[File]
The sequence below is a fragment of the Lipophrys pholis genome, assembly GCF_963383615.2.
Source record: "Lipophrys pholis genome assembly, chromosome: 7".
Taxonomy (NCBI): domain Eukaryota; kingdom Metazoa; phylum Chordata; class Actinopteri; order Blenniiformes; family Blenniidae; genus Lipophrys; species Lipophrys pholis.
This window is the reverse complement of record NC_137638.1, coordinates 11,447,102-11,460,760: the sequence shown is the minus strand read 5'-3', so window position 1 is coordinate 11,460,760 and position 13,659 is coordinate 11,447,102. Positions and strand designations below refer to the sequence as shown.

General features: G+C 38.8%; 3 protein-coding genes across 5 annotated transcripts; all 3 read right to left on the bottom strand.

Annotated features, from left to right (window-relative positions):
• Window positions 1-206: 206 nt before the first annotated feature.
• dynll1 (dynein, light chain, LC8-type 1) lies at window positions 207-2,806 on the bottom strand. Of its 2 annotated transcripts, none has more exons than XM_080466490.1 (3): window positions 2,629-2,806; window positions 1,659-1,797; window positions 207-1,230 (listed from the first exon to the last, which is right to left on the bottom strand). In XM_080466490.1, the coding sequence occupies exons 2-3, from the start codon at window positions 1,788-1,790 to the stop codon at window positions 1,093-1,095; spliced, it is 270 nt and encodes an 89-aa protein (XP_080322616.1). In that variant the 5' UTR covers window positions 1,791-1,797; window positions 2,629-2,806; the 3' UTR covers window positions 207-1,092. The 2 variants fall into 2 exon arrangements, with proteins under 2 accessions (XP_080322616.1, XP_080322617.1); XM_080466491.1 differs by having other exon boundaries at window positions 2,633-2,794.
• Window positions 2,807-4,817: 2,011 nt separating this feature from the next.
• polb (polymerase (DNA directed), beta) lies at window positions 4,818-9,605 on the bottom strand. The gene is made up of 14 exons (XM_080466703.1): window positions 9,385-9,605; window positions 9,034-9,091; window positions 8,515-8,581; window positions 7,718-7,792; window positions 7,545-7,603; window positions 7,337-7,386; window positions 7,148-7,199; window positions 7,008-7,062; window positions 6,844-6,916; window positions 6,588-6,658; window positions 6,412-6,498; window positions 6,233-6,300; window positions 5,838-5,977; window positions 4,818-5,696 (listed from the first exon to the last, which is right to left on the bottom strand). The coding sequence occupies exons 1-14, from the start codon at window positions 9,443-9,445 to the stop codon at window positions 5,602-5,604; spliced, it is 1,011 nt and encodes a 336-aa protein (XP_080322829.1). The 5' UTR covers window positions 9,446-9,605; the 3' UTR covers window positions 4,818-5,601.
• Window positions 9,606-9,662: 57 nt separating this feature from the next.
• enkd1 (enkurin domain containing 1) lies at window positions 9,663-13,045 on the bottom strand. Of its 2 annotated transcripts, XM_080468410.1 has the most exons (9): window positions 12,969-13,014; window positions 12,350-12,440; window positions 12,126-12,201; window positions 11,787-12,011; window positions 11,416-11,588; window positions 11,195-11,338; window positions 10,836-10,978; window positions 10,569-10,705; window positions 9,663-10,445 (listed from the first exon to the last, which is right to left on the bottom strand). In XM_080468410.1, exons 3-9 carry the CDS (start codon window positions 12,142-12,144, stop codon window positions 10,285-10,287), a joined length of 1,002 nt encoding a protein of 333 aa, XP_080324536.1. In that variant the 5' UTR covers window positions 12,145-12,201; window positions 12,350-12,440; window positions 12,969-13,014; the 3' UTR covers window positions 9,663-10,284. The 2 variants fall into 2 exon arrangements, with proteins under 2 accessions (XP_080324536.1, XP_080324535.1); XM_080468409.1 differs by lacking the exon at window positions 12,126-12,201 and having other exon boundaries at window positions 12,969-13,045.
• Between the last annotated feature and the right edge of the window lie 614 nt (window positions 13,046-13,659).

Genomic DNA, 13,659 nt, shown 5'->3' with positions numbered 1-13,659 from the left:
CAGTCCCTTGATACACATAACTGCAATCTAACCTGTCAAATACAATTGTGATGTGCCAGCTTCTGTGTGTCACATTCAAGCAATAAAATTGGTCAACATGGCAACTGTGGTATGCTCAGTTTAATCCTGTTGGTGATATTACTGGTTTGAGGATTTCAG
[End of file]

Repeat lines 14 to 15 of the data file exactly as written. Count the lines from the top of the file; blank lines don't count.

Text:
Genomic DNA, 13,659 nt, shown 5'->3' with positions numbered 1-13,659 from the left:
CAGTCCCTTGATACACATAACTGCAATCTAACCTGTCAAATACAATTGTGATGTGCCAGCTTCTGTGTGTCACATTCAAGCAATAAAATTGGTCAACATGGCAACTGTGGTATGCTCAGTTTAATCCTGTTGGTGATATTACTGGTTTGAGGATTTCAG